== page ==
Several Colombian cities show excellent signs of development and prosperity and could serve as models for struggling cities, according to an economic study.
The study conducted by the Caribbean Colombian Conservatory documented development levels in 22 Colombian cities by looking at human capital, science and technology, infrastructure, and environment. According to economic magazine Portafolio, although several cities excel in particular aspects of development, all of them lack in other areas.
Bogota received the highest score (98%) in infrastructure because of its exceptional water supply system, sewage management, and electricity. San Andres, Monteria, and Riohacha ranked at the bottom of this developmental indicator.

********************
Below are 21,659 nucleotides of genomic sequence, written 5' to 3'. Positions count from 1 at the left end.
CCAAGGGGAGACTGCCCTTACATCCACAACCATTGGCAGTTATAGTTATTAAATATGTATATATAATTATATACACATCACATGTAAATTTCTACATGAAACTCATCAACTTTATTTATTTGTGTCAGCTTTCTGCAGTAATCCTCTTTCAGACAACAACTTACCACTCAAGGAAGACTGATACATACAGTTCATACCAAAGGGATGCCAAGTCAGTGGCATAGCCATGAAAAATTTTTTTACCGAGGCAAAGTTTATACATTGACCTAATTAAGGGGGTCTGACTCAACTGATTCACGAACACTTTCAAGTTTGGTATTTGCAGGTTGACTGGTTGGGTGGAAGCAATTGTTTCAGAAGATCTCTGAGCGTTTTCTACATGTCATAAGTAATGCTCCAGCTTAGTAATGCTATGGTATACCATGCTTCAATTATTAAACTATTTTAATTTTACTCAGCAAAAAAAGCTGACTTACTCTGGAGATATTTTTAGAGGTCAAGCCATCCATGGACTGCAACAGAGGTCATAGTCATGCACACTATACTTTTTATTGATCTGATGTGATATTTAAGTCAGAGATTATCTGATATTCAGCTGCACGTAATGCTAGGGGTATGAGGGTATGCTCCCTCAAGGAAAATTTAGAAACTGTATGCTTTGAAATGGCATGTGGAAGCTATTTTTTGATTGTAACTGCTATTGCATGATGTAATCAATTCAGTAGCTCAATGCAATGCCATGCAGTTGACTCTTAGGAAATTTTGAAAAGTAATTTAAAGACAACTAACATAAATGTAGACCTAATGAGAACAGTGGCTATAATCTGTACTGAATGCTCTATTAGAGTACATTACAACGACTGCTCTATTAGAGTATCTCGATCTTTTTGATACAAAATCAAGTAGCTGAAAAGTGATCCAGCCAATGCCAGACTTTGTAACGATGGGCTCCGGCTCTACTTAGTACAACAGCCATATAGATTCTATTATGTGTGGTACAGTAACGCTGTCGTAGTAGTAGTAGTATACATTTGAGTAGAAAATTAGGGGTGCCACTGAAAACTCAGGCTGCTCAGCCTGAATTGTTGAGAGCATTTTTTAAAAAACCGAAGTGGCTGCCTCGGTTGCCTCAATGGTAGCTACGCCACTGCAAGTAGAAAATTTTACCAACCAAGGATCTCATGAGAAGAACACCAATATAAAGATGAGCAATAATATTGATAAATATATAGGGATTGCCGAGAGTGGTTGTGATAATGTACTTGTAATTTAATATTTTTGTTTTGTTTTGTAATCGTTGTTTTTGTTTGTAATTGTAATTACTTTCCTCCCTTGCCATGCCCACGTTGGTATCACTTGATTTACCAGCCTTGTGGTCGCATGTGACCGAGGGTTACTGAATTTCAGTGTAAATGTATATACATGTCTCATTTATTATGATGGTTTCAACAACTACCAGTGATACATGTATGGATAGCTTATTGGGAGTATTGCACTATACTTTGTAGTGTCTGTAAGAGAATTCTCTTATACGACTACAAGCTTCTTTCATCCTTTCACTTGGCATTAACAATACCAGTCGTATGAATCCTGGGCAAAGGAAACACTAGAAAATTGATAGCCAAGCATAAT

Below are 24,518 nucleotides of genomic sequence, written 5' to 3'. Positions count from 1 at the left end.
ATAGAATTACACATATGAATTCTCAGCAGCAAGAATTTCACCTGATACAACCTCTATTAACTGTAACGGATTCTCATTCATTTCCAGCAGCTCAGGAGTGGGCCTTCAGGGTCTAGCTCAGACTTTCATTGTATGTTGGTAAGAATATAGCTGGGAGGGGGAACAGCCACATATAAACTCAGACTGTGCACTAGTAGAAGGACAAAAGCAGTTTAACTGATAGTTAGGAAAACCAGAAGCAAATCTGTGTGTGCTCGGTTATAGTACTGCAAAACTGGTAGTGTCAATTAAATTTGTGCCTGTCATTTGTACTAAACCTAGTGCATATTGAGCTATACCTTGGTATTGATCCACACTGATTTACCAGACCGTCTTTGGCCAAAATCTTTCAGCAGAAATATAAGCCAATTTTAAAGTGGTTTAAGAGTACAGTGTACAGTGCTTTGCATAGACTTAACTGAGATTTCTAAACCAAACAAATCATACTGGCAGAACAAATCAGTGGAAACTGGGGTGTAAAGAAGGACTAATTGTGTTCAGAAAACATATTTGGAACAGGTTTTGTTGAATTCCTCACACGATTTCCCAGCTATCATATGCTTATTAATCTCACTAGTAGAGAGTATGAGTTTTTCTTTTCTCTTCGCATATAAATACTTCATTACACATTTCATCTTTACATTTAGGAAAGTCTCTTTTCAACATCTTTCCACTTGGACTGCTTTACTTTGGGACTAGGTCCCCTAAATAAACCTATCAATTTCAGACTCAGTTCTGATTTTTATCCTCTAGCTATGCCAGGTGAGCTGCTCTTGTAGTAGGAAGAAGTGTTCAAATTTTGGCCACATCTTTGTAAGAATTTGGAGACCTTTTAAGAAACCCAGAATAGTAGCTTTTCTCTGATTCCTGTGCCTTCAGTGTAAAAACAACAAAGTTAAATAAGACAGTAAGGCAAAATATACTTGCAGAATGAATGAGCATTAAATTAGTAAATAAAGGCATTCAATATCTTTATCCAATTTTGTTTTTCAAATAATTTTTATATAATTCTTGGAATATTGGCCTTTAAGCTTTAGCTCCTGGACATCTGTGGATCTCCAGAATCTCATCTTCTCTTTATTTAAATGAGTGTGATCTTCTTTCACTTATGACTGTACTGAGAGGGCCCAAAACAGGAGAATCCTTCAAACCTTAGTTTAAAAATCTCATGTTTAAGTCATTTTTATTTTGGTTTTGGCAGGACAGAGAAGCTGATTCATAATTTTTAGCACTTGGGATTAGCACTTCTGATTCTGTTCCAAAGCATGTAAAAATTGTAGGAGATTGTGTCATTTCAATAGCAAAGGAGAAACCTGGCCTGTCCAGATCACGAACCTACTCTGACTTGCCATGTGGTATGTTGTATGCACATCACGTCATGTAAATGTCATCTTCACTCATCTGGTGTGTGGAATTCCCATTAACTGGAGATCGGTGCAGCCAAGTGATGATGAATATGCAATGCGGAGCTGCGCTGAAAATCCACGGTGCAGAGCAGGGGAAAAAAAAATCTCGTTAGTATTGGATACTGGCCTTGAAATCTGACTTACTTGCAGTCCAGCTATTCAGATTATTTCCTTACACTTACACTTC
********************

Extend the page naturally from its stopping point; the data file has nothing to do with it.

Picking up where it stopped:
Medellin scored very highly in levels of fiscal management, largely because it generates more tax revenues from industry and trade than every other city. The city of San Andres failed in this indicator as well.
The southwest city of Pasto, capital of the Nariño department, ranked as one the most competitive cities in higher education. The study showed that Pasto schools utilize new technologies to keep students interested and perform oustandingly in mathematics, languages, and literacy.
Although tourism in Cartagena has boosted economic prosperity, the Caribbean city received the lowest score of all 22 cities in banking, due to an informal financial sector.
Ibague scored highly in reducing infant mortality rates by creating programs to educate vulnerable communities about common childhood illnesses. The city has also instituted a network of midwives to provide pre-natal assistance to pregnant women as well as an in-home post-natal nursing program to care for new mothers and their babies.
The study suggests that struggling cities use these success stories as models for development.